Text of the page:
X-ray photoelectron spectroscopy is a widely used method of determining the chemical composition of a surface. X-rays impinge upon a sample and ionize atoms, releasing core-level photoelectrons. The escaping photoelectron’s kinetic energy limits the depth from which it can emerge, giving XPS its high surface sensitivity and sampling depth of a few nanometers. Photoelectrons are collected and analyzed by the instrument to produce a spectrum of emission intensity versus electron binding energy. Peak areas at nominal binding energies can be used to quantify elemental composition, and small shifts in these binding energies (chemical shifts) provide powerful information about sample chemical states and short-range chemistry. XPS is suitable for the analysis of conductors and insulators such as polymers (see example below).
OUR XPS INSTRUMENTATION
One workhorse instrument in the Surface Analysis Facility is the VG Scientific 220i-XL imaging multitechnique surface analysis system. The system is pictured on the front of this brochure and includes a monochromatic high-flux microfocused Al X-ray source for high-resolution, high-sensitivity work; a magnetic immersion lens for high collection efficiency and stable charge compensation; and a unique detector system for spectral and imaging data acquisition. An Al/Mg twin anode source is also available. Quantitative peak-area ratios for the three types of carbon in polyethylene terephthalate (PET) polymer can be seen below. Spectral resolution is on the order of 0.75 eV for the carbonyl C1s component of PET, and considerably higher for conductors.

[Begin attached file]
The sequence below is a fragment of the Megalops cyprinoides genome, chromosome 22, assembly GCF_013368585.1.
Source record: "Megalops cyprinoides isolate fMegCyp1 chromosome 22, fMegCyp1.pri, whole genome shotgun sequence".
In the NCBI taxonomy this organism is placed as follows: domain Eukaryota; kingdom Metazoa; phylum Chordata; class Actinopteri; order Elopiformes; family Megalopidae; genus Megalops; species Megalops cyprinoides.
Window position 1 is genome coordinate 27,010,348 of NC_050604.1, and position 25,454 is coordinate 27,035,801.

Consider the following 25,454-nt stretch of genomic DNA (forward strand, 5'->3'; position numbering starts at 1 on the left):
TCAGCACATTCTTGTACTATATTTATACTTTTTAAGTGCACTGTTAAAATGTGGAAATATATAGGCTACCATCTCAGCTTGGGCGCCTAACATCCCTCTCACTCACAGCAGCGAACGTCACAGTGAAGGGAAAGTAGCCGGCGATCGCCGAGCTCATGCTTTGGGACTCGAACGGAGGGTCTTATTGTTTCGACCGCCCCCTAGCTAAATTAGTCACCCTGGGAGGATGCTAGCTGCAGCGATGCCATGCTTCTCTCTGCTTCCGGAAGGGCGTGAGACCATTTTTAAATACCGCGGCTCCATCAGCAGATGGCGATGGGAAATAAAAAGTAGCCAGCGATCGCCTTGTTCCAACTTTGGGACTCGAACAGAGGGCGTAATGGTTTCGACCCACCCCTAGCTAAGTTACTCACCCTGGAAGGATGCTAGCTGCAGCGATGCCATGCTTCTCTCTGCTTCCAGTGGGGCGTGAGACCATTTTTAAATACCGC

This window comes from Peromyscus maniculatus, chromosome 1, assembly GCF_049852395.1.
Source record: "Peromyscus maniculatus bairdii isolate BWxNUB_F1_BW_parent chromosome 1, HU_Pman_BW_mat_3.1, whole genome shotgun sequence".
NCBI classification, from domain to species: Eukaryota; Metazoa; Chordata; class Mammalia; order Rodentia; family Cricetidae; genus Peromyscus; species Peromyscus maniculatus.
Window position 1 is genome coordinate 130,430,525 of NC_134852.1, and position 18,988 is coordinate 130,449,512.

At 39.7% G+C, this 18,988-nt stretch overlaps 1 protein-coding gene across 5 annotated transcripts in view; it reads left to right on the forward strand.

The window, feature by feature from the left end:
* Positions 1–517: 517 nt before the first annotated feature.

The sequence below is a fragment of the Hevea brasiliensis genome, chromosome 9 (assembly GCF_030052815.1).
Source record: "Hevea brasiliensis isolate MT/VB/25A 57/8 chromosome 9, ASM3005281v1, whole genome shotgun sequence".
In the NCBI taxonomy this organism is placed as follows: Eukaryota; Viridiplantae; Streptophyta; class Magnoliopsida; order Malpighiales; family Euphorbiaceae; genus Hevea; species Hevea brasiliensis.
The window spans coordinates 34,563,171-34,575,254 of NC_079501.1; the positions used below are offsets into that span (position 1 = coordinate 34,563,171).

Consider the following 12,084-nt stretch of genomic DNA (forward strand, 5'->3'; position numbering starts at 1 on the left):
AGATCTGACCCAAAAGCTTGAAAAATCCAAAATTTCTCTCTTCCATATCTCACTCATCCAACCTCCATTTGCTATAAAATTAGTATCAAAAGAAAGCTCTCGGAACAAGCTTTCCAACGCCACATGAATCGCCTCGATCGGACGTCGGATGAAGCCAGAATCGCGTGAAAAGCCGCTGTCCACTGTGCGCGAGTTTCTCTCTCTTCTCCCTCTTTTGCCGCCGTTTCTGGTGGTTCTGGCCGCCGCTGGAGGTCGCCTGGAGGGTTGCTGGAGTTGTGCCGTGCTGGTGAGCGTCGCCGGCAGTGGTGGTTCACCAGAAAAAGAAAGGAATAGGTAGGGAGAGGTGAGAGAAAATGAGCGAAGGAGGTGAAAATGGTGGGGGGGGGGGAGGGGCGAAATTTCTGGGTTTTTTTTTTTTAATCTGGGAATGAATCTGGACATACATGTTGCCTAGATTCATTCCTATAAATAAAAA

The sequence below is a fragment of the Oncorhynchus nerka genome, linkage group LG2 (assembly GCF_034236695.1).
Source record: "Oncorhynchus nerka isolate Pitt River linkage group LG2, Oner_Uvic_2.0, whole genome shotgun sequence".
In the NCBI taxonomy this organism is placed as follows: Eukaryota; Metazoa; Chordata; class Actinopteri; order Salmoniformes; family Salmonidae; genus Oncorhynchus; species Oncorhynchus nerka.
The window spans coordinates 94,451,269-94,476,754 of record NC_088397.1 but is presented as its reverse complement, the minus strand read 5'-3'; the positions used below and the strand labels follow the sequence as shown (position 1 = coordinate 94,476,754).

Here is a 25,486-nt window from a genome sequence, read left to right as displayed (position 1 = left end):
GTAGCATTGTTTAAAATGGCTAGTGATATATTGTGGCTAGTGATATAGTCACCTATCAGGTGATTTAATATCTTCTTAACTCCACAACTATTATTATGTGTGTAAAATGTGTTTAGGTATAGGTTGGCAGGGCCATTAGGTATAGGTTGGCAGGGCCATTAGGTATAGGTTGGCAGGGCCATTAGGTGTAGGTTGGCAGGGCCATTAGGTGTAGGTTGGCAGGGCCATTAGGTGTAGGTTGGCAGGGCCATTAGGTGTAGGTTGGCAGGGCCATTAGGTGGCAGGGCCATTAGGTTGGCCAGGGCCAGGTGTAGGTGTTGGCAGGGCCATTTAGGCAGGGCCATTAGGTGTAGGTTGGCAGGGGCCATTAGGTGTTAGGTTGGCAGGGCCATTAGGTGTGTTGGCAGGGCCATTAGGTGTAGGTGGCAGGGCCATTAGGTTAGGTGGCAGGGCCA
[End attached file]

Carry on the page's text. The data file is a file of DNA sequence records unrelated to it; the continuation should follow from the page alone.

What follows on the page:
The instrument can also rapidly collect XP images with a lateral resolution of approximately 1 micron and sufficient spectral resolution to discern, for example, carbidic and graphitic carbon domains in a few minutes of acquisition time. All image pixels are collected in parallel with a large time advantage over serial imaging methods. The combination electrostatic-magnetic lens system provides higher spatial resolution than an electrostatic-only system. Small-spot spectral analysis down to approximately 20 microns is available.
AUGER ELECTRON SPECTROSCOPY AND MICROSCOPY
The multitechnique system includes a LaB6 electron gun as an excitation source for Auger. This gun can also be used for 200-nm-resolution SEM. In Auger, an incident primary electron creates an excited ion near the surface which decays by the emission of a secondary Auger electron, whose kinetic energy is measured. As in photoelectron spectroscopy, the escaping Auger electron’s kinetic energy limits the depth from which it can emerge, giving AES its high surface sensitivity and few nanometer sampling depth. Auger electron spectra can be acquired from a selected area mapped out in an SEM image of the sample (e.g., from within a rectangle, along a line, or at points; at right an AFM cantilever is seen poised above a patterned surface; three analysis points are selected). Auger images or maps can also be generated for specific elements with approximately 200-nm resolution. Auger finds its greatest strengths in the analysis of inorganic materials not susceptible to electron-beam damage.